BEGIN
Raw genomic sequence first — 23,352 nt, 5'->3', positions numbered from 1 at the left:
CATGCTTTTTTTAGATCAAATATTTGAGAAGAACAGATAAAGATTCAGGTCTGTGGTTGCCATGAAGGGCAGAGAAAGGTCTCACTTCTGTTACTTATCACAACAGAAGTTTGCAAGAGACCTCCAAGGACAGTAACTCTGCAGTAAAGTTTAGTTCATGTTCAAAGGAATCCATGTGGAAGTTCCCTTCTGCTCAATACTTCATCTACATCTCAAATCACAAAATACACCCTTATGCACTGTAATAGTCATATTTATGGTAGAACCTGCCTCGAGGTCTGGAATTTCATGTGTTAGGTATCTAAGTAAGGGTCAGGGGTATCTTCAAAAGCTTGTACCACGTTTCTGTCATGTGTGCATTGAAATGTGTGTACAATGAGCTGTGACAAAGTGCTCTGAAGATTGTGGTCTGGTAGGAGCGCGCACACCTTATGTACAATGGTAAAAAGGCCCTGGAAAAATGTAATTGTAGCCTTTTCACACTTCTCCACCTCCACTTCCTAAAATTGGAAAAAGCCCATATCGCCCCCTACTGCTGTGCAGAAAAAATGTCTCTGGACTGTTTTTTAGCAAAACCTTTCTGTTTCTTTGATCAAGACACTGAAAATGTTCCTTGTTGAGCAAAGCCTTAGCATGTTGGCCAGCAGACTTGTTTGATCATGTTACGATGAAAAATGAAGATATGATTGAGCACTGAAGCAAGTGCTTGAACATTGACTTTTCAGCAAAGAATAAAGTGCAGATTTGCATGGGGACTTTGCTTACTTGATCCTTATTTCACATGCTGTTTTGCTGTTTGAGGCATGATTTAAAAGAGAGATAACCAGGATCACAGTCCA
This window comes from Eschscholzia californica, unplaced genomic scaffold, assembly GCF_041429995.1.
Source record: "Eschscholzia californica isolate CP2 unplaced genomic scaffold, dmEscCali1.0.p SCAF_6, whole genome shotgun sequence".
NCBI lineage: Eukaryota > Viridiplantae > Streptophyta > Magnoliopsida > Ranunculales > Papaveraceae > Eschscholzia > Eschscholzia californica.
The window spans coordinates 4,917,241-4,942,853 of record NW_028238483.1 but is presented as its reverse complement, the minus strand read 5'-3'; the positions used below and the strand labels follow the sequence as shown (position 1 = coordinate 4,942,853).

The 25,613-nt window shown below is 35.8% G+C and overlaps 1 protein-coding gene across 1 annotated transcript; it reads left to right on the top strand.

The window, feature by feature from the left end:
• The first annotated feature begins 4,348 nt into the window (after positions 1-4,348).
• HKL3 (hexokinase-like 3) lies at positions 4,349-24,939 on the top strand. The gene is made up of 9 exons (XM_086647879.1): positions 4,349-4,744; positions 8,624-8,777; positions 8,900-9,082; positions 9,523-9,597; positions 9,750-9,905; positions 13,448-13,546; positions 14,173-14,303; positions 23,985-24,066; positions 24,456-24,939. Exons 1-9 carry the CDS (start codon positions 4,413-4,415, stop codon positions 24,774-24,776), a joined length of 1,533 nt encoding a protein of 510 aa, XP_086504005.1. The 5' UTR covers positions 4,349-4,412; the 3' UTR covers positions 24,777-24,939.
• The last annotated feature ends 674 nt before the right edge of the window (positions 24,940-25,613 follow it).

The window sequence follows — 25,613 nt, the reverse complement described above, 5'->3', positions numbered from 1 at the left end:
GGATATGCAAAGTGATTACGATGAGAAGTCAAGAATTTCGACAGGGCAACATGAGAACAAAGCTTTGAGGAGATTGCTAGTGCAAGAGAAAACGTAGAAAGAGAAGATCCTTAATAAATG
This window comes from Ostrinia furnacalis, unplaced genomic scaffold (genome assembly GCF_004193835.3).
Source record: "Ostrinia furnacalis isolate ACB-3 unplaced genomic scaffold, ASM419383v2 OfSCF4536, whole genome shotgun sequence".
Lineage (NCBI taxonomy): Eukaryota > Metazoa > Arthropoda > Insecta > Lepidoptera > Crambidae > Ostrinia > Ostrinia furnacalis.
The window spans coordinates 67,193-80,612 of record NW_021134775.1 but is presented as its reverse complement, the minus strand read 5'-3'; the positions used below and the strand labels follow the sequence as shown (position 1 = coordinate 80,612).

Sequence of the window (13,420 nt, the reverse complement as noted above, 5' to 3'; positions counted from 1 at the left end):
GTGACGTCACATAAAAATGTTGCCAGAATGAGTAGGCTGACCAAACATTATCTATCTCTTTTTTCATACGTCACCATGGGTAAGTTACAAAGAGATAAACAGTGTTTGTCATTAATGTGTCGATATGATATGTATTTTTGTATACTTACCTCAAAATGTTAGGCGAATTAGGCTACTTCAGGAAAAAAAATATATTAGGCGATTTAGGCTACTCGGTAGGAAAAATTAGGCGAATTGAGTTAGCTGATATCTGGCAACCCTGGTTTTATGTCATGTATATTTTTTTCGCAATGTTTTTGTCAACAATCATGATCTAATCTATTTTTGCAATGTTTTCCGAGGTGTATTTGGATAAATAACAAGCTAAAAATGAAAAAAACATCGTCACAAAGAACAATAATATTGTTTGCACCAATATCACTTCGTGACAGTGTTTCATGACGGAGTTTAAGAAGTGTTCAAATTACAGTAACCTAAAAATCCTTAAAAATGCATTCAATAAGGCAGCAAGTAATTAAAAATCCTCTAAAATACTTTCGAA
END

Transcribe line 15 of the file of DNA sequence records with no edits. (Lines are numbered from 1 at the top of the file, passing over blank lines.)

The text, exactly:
Source record: "Ostrinia furnacalis isolate ACB-3 unplaced genomic scaffold, ASM419383v2 OfSCF4536, whole genome shotgun sequence".